Archive for the tag - pec flies

What is Pre-Exhaustion Training?

Exercisers commonly use pec flys to

Pec flies before bench press is commonly used for pre-exhaustion training.

There are a many different workout techniques that can help jump-start the effectiveness of your workout. Like drop sets. Or negatives. Or pyramid sets.

Another common workout technique is termed pre-exhaustion training.

In a nutshell, the technique involves per-fatiguing a given muscle with an isolation exercise – and then finishing things off with a compound exercise. For example, exercisers commonly perform leg extensions before squats to practice this technique. The theory is that fatiguing a muscle with an isolation exercise before a compound exercise will lead to greater muscle recruitment.

Unfortunately, most bodybuilders would be surprised by pre-exhaustion research. Instead of increasing muscle activity, several studies have determined the technique to be no more effective than traditional strength training.

A recent study published in The Journal of Strength and Conditioning Research divided young men into two groups. The pre-exhaustion group did a set of pec flies and then performed bench presses until failure. The second group only performed the bench presses. Researchers found no greater activation of the chest muscles when using the pre-exhaustion technique. However, they did find an increase in triceps activation by 17.8%. As the chest muscles became fatigued, the triceps activated to help complete the movement.

It’s also worth noting that pre-exhaustion exercises can impact form. If, for example, your bench press form is compromised from pec flies, you may be setting yourself up for injury – so caution (and spotting) is definitely advised!

Personally, pre-exhaustion training isn’t something that I implement or that I’d recommend, but let me know what you think in the comments below. Have you tried it? Does it work for you? Let me know! And if you’re looking for gains in muscle size with strategies that work, check out my workout program – Size Matters: Davey Wavey’s Foolproof Guide to Building Muscle!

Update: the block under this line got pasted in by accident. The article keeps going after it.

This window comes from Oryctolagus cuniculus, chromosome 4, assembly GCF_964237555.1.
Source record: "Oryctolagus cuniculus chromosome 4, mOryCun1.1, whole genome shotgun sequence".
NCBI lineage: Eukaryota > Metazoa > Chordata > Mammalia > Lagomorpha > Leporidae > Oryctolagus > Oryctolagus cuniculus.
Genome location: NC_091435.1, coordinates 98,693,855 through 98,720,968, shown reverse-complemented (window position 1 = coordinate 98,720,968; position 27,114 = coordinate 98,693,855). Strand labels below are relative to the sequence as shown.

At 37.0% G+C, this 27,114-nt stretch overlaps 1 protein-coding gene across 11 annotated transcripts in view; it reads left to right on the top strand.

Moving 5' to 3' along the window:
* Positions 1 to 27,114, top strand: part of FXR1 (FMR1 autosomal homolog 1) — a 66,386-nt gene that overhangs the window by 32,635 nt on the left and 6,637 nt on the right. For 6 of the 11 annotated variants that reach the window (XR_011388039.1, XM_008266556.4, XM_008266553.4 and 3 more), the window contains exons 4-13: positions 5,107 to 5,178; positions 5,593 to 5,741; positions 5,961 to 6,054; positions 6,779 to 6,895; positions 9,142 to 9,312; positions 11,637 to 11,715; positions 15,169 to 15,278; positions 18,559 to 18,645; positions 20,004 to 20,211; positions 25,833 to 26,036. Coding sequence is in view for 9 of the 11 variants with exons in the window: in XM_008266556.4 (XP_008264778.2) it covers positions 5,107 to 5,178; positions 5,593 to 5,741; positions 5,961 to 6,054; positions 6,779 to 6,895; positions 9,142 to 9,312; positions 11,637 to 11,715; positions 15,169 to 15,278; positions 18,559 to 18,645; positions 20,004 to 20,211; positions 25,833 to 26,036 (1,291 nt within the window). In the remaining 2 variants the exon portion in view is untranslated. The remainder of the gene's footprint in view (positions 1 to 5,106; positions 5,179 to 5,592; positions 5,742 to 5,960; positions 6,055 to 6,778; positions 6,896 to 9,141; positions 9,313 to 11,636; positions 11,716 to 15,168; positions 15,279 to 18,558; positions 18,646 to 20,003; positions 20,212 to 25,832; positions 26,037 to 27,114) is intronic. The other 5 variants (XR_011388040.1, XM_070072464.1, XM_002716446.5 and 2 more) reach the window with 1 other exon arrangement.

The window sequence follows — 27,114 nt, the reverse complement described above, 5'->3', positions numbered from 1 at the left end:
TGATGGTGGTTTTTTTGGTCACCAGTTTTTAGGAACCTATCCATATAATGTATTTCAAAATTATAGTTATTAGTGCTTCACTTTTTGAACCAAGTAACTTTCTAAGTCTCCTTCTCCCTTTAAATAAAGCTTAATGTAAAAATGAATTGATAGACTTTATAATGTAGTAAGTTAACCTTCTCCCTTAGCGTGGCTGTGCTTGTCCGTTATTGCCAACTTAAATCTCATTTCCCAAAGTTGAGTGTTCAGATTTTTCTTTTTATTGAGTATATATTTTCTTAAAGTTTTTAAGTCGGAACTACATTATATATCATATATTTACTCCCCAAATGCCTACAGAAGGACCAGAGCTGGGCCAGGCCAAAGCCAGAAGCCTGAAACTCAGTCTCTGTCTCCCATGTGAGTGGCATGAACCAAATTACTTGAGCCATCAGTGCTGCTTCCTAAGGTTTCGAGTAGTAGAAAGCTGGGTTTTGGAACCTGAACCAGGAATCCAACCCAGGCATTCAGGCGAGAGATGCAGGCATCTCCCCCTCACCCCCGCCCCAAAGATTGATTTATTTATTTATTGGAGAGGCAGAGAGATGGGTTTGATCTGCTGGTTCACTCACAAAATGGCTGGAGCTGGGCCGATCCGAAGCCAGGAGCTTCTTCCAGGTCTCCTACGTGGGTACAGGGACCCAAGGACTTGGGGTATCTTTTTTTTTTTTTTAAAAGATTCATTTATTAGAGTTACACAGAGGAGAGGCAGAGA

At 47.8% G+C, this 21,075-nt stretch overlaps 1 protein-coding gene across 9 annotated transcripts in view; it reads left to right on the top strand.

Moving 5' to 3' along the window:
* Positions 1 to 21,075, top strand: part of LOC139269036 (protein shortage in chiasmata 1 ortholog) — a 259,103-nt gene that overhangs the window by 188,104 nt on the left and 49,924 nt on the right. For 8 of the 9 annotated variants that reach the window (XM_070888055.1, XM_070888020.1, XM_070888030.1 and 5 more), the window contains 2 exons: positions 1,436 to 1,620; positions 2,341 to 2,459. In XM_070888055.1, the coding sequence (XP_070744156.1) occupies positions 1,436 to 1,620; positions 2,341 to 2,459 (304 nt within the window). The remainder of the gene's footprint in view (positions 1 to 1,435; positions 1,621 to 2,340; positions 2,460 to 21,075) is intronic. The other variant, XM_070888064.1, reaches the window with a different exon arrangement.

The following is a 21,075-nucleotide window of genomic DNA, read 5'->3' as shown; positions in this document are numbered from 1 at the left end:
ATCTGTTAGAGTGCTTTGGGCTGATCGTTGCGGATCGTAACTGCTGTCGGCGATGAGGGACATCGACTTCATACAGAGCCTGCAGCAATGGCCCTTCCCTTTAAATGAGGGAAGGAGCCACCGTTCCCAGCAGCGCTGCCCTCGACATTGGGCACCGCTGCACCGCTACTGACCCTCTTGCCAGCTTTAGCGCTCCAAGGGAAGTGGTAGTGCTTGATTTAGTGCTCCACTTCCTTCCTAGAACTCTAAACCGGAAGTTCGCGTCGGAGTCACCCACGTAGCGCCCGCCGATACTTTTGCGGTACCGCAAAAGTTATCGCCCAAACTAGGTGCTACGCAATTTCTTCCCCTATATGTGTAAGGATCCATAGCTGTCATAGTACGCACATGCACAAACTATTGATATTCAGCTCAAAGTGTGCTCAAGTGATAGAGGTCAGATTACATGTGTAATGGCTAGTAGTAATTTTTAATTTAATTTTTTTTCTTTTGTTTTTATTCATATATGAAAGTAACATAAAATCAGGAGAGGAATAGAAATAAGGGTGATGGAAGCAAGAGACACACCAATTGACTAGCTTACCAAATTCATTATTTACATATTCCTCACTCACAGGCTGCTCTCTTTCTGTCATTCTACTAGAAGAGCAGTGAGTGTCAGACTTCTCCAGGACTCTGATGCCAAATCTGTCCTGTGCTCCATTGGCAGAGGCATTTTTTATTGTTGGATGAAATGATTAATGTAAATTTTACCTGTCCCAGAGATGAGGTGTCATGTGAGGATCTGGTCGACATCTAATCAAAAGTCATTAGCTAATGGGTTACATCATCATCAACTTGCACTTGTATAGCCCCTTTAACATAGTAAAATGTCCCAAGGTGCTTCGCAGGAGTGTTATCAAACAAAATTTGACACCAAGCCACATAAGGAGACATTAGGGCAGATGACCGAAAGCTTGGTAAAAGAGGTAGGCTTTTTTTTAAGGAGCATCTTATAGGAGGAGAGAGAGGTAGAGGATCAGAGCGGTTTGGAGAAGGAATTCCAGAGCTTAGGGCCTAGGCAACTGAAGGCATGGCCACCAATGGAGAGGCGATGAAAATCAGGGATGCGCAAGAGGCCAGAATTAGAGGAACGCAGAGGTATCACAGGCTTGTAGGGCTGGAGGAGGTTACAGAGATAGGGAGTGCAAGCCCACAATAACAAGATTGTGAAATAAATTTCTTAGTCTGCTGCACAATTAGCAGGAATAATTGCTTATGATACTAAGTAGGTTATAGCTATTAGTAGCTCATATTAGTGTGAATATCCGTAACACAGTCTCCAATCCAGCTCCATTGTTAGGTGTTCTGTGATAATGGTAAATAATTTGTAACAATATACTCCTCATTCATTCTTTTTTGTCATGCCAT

How to Work Inner Pecs.

Developing balanced, chiseled pecs can be a real challenge.

Hey Davey,

Quick question, when working out my chest how can I gain more muscle in the inner/middle of my chest? I have pretty good pecs, but I have a little bit of a valley between my pecs and they are kinda separated so I almost have the appearance of “moobs.” Any ideas of how to fix this?

Adam

Hey Adam,

Many men strive for chiseled, balanced pec muscles – but working the inner area can be a real challenge. In fact, there’s actually some debate whether or not you can actually target this area of your chest through exercise. Ultimately, it’s going to take additional research to settle the debate once and for all.

In the meantime, I do have a few exercises and techniques for you to try.

  1. Close-grip bench press. When performing bench press exercises, changing the width of your grip changes the muscles being used. A wider grip targets the outer portions of you pectoral muscles, while a closer grip brings the focus inward. With your arms fully extended, try gripping the barbell with hands shoulder-width apart. As you lower the bar toward your chest, you’ll feel it in your inner chest and triceps.
  2. Flies. There are a number of ways to perform pec fly exercises. You can use a machine, dumbbells or a even your own bodyweight. While the machines are great, dumbbells provide more of a challenge. Recline on a flat bench with a dumbbell in either hand. Keeping your arms straight, extend them outward from your sides. Using your chest muscles (and keeping your arms as straight as possible), pull your arms straight up in front of your face. Lower, and repeat.

    If you don’t have access to weights, you can do slider push-ups on the floor. On a flat and smooth surface, press your palms against the floor in a push-up position. Place a facecloth under each palm. Keeping your body in a push-up position, slide both hands out to either side. Then, pull back in. Repeat.

  3. Cable cross-overs. Though I don’t usually do cable cross-overs, they are a great exercise – and you will feel them in your inner pectoral region. Stand equidistant between two cable towers with the handles close to the top. Grasp the handles and pull in front of you. Bending a bit at the elbows, cross one hand over the other and complete the exercise. Repeat.

Whether or not these exercises will specifically develop your inner pectoral region, they will build and enhance your chest. And fear not: Pectoral muscles are notoriously slow to develop, so keep with it! And make sure that you continue to increase the levels of resistance to keep your muscles building!

Love,
Davey